What a day to break my silence on this blog! It’s been just over a week since I’ve added anything to cyenne.com, although not through choice… my ADSL connection has been cactus since Tesltra decided to perform some maintenance at my local exchange. How a 2-hour maintenance operation can turn into a 9-day outage is beyond me; still, depending on tonight’s results, there’s always the NBN!
So I’m back on the air, and it’s finally here. The Federal Election 2010 has arrived. I trotted out and voted earlier today; the Liberal how-to-vote guy at my local polling centre was pretty surly, but the ALP guy was quite chatty. Nice bloke, even if he was an Essendon supporter.
Sadly, our nation’s gambling woes had practically no air-time over the course of this election campaign. There was the occasional article, but certainly no major announcements from either of the major parties. One interesting thing I noticed from analysing the statistics on my blog, was the number of hits my site got from people in the past week looking for information on senate hopeful Stephen Mayne. Hopefully that interest translates into votes and preferences. Best of luck tonight, Stephen!
Now, naturally I understand that this election is not just about problem gambling… and I certainly took all the issues and policies into consideration before I dropped my green and white papers into their respective boxes. But at the end of the day, this blog is about problem gambling and gambling reform. So which party do I believe will have the most chance of making a difference in this area, should they win tonight?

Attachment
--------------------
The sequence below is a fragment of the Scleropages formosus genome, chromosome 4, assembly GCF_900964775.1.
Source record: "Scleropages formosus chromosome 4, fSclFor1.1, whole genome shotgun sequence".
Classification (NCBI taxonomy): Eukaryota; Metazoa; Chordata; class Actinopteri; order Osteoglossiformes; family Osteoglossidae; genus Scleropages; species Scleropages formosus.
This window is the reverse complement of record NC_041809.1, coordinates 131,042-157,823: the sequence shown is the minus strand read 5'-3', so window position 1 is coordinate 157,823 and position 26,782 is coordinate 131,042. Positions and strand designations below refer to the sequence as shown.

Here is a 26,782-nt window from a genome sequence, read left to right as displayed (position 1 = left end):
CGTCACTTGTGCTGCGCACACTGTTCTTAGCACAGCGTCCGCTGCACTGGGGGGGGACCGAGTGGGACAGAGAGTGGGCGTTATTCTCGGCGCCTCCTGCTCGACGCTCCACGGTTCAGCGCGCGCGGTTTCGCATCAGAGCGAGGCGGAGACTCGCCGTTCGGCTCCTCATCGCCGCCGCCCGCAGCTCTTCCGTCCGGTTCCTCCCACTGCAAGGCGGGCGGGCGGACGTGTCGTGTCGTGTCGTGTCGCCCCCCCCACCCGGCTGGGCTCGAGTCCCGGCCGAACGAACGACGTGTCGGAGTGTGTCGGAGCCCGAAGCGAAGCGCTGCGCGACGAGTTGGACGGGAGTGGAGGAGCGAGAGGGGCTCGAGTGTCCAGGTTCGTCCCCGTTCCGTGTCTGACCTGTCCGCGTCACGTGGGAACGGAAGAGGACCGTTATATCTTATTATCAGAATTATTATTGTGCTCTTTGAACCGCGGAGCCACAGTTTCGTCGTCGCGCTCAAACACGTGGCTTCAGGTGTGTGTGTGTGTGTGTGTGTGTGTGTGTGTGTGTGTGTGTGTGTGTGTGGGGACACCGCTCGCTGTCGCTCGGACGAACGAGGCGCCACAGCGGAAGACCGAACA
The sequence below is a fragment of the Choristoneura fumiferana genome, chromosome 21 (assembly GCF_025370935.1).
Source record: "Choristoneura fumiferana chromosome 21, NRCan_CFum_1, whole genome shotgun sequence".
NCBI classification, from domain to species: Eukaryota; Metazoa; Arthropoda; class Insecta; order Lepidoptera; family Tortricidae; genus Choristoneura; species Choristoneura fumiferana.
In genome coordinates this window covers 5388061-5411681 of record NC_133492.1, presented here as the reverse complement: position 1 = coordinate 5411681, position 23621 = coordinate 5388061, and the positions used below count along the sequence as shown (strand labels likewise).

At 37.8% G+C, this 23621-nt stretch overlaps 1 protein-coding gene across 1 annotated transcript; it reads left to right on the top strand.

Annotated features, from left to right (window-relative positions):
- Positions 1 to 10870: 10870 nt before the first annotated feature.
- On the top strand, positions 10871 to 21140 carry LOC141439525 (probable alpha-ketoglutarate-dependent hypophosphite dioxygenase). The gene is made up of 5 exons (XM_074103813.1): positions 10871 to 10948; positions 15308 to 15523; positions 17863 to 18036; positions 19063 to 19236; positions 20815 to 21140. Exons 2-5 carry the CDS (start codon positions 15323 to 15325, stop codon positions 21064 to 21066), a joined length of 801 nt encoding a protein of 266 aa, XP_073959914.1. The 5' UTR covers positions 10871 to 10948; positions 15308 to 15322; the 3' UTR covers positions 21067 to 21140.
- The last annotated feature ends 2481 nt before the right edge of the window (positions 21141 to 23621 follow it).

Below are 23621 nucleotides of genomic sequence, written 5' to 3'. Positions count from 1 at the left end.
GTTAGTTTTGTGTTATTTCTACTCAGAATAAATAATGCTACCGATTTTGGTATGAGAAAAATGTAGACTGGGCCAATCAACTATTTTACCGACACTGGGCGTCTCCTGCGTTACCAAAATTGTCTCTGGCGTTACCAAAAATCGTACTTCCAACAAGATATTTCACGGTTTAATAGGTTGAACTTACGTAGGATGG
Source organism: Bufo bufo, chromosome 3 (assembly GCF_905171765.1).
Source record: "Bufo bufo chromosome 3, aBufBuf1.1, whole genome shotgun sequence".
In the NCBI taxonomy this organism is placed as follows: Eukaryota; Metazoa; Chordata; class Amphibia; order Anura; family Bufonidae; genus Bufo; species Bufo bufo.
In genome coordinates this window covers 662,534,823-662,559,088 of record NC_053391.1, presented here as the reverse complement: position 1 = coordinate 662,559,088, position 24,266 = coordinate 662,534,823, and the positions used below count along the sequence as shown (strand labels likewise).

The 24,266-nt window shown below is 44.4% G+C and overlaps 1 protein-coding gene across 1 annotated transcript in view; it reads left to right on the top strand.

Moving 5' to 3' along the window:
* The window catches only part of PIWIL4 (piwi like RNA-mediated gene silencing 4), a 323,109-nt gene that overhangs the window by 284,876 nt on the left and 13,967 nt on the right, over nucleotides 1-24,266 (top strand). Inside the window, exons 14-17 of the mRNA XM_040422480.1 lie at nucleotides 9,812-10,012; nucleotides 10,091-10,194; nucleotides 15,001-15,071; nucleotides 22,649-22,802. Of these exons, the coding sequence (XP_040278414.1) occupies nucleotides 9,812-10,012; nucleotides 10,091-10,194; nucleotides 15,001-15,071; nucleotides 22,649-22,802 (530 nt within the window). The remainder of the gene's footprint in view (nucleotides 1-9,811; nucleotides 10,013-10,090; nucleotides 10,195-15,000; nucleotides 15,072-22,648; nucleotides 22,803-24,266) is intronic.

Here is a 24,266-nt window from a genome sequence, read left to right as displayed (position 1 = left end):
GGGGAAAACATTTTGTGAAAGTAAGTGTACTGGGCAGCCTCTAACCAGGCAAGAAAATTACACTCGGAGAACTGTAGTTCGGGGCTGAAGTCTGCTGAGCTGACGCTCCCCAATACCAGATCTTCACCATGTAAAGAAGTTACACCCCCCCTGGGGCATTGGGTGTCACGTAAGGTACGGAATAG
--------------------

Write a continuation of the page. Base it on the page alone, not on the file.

After much deliberation, I came to the conclusion that at a Federal level, the ALP has more chance of actually doing something about problem gambling, than does the Coalition. Yes, I know the ALP has gaming venues in Canberra, just as I know that Liberal senator Julian McGauran has an involvement in a gaming venue here in Victoria. But in terms of the general focus of each party, that’s the impression I get. Mind you, that’s not necessarily how I voted; as I said, this election is about more than gambling policies. But it will be interesting to see what happens over the next few months, no matter who wins.
And should Mayne exceed his own expectations and make it through to the Senate, joining Nick Xenophon as another independent with an anti-pokies stance, then there will be a real chance for gambling reform to start happening.